If you're not a car dealer and you missed the Supreme Court's decision last week in Encino Motorcars, LLC v. Navarro, we forgive you. After all, at first blush, the decades-long battle over application of the "salesman" exemption to service advisors under Section 213(b)(10) of the federal Fair Labor Standards Act (FLSA) should not concern anyone outside the dealership industry.
However, tacked to the end of a thoughtful discussion on the rules of statutory construction, the distributive canon, and the disjunctive meaning of the word "or," Justice Clarence Thomas' majority opinion contains sweeping language potentially altering the analysis of FLSA exemptions generally.
The History of Service Advisors and Their Status Under the FLSA
For those interested in a detailed history of service advisors' exempt status under the FLSA, we encourage you to read our prior reports that map the long road from the 2011 change, through the contrary cases that followed it, to our ultimate destination: the Encino Motorcars decision.
However, to make a long story short(er), the FLSA was amended in 1966 to include an overtime exemption for
[A]ny salesman, partsman, or mechanic primarily engaged in selling or servicing automobiles, trucks, or farm implements, if he is employed by a nonmanufacturing establishment primarily engaged in the business of selling such vehicles or implements to ultimate purchasers.
29 U.S.C. § 213(b)(10).
In 1970, the U.S. Department of Labor (USDOL) opined that the exemption did not apply to service advisors, or dealership employees whose "principal function may be diagnosing the mechanical condition of vehicles brought in for repair, writing up work orders for repairs authorized by the customer, assigning the work to various employees and directing and checking on the work of mechanics." 29 C.F.R. §779.372(c)(4). The federal courts disagreed, uniformly holding that service advisors are "salesm[e]n . . . primarily engaged in . . . servicing vehicles" within the scope of the exemption. As a result, in 1987, the USDOL stated that it would "no longer deny the OT exemption for" service advisors.
Then, more than two decades later, the USDOL changed its mind. In 2011, the USDOL announced that it would revert to its pre-1987 position and take the stance that service advisors are entitled to overtime premium pay. The USDOL's reversal sparked a wave of new litigation over the exempt status of service advisors, including the Encino Motorcars case.
The Supreme Court Weighs In
The history of Encino Motorcars contains almost as many twists and turns as the history of the service advisors' exempt status generally. Initially, the United States District Court for the Central District of California dismissed the case, following decades of precedent holding that service advisors are not entitled to overtime premium pay under federal law. The case was appealed to the 9th Circuit Court of Appeals (with jurisdiction over federal cases arising from California, Washington, Nevada, Arizona, Oregon, Alaska, Hawaii, Idaho, and Montana) which, in reliance on the USDOL's 2011 reversal in position, held that service advisors are not exempt "salesmen" under the FLSA. The United States Supreme Court then took up the matter but, rather than reaching a final determination on the merits, simply ruled that the rationale behind the appellate court's decision was flawed. On remand, the 9th Circuit again concluded that service advisors are not exempt from overtime under federal law.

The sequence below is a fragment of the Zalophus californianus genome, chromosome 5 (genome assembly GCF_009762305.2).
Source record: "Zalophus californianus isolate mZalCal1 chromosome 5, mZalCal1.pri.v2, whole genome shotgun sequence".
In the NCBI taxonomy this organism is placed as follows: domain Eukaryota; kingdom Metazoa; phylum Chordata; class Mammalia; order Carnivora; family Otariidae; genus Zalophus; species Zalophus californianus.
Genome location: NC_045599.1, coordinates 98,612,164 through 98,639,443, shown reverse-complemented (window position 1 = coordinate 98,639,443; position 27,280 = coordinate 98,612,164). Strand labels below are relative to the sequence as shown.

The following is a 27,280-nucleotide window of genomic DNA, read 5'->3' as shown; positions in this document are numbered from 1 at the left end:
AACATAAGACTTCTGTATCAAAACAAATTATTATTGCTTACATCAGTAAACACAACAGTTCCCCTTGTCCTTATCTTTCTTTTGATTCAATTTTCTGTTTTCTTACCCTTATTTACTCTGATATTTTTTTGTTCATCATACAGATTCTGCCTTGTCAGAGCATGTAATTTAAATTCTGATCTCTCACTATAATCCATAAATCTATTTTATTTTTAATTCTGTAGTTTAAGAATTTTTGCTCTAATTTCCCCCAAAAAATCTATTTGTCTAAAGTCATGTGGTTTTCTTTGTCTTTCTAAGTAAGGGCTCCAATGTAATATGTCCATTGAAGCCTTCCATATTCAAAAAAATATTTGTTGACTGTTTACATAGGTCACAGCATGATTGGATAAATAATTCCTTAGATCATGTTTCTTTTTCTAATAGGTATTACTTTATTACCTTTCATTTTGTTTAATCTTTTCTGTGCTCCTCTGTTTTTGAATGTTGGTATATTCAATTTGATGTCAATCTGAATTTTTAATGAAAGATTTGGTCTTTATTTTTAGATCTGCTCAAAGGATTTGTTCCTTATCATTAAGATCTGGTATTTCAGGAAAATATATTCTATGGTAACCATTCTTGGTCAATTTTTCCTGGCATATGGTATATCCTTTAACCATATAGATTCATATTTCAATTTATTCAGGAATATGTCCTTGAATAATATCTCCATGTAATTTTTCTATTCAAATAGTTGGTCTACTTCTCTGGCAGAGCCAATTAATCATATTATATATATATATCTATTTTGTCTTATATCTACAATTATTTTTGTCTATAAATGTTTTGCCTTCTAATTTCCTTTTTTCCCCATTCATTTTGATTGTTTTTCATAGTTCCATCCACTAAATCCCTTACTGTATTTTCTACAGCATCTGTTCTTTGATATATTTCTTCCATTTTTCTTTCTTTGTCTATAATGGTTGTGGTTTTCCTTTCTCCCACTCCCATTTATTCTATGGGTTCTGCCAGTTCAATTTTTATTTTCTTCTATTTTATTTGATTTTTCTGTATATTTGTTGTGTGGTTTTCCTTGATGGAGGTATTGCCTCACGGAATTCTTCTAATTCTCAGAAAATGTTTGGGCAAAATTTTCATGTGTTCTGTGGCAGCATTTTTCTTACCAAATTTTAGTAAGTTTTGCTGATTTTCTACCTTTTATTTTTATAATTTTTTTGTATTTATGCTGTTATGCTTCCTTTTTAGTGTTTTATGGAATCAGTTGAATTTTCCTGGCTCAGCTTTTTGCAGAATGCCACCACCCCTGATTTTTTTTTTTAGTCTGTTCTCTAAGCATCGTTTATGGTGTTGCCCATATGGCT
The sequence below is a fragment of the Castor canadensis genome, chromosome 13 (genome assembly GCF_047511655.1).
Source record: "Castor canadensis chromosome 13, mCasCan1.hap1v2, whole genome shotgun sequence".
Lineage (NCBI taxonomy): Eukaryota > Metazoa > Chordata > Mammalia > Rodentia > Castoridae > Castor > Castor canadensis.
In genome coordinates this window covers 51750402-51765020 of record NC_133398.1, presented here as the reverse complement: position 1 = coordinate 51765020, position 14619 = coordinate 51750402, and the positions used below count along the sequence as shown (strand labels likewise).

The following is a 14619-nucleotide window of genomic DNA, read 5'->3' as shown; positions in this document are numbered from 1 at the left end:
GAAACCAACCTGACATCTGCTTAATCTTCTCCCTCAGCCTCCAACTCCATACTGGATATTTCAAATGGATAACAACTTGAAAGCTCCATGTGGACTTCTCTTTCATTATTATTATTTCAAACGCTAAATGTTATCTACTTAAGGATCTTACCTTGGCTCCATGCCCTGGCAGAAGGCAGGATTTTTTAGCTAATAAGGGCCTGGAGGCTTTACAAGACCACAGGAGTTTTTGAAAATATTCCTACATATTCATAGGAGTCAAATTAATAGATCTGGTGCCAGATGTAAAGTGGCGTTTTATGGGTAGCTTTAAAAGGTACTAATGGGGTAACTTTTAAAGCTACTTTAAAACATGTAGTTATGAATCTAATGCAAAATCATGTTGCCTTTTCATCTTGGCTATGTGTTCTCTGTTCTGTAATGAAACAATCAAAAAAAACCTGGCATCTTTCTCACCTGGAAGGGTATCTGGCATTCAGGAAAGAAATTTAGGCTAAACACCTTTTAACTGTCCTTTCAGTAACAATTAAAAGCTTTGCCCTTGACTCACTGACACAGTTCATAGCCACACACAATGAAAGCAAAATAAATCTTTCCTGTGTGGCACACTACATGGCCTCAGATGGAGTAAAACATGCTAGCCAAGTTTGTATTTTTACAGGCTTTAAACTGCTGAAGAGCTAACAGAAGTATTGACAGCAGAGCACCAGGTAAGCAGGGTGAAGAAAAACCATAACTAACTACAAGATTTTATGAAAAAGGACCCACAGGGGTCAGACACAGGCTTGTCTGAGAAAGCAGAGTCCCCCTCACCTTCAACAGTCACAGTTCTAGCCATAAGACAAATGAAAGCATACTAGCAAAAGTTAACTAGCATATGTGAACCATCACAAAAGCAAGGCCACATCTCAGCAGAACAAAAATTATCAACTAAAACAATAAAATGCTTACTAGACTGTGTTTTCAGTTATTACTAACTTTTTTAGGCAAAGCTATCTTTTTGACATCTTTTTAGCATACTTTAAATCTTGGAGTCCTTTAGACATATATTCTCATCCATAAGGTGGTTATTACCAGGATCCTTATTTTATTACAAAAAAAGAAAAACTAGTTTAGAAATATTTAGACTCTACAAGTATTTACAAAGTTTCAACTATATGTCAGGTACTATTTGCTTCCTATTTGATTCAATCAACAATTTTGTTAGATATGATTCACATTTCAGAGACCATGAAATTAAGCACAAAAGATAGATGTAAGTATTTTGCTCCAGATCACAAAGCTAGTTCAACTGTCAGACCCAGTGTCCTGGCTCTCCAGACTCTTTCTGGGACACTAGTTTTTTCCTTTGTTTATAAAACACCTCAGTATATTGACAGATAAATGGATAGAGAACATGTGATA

The Supreme Court was therefore forced to take the case one more time and set the record straight. After decades of argument, the Court made it official: service advisors employed by automobile dealerships can qualify for the Section 13(b)(10) exemption from federal overtime.
The Court rested its decision on the plain language of the statute, which it explained, "has long been understood to cover service advisors." In what reads like an English grammar exercise in sentence diagraming, the Court began with the first, less controversial, premise: service advisors sell vehicle-services to customers, and thus, are salesmen. The Court next determined that service advisors also are primarily engaged in servicing automobiles because, as Justice Thomas reasoned, "If you ask the average customer who services his car, the primary, and perhaps only, person he is likely to identify is his service advisor." As a result, the Court concluded that service advisors are "salesm[e]n . . . primarily engaged in . . . servicing vehicles" within the scope of the exemption.
A "Fair" Interpretation
The Court did not stop there. Any wage-hour attorney is familiar with the cautionary refrain from courts and the USDOL that "exemptions to the FLSA should be construed narrowly." Apparently, that warning was unfounded. According to Justice Thomas' opinion, "the FLSA gives no 'textual indication' that its exemptions should be construed narrowly," so "'there is no reason to give [them] anything other than a fair (rather than a "narrow") interpretation.'" Following Encino Motorcars, courts can no longer simply rely on the familiar crutch "that exemptions to the FLSA [should] be construed narrowly" to deny an employee exempt status. Rather, courts must "give the exemption . . . a fair reading" under the law.
The Bottom Line
For car dealers, the Encino Motorcars case means that service advisors can meet the Section 13(b)(10) exemption from overtime premium pay under federal law. For everyone else, the case suggests that courts now might look at the FLSA exemptions through a different, neutral, lens. Importantly though, the holding is not that exemptions should be broadly construed instead. We would caution employers to consult with legal counsel if considering the Supreme Court's rejection of the "narrowly construed" principle with respect to other exemption classifications.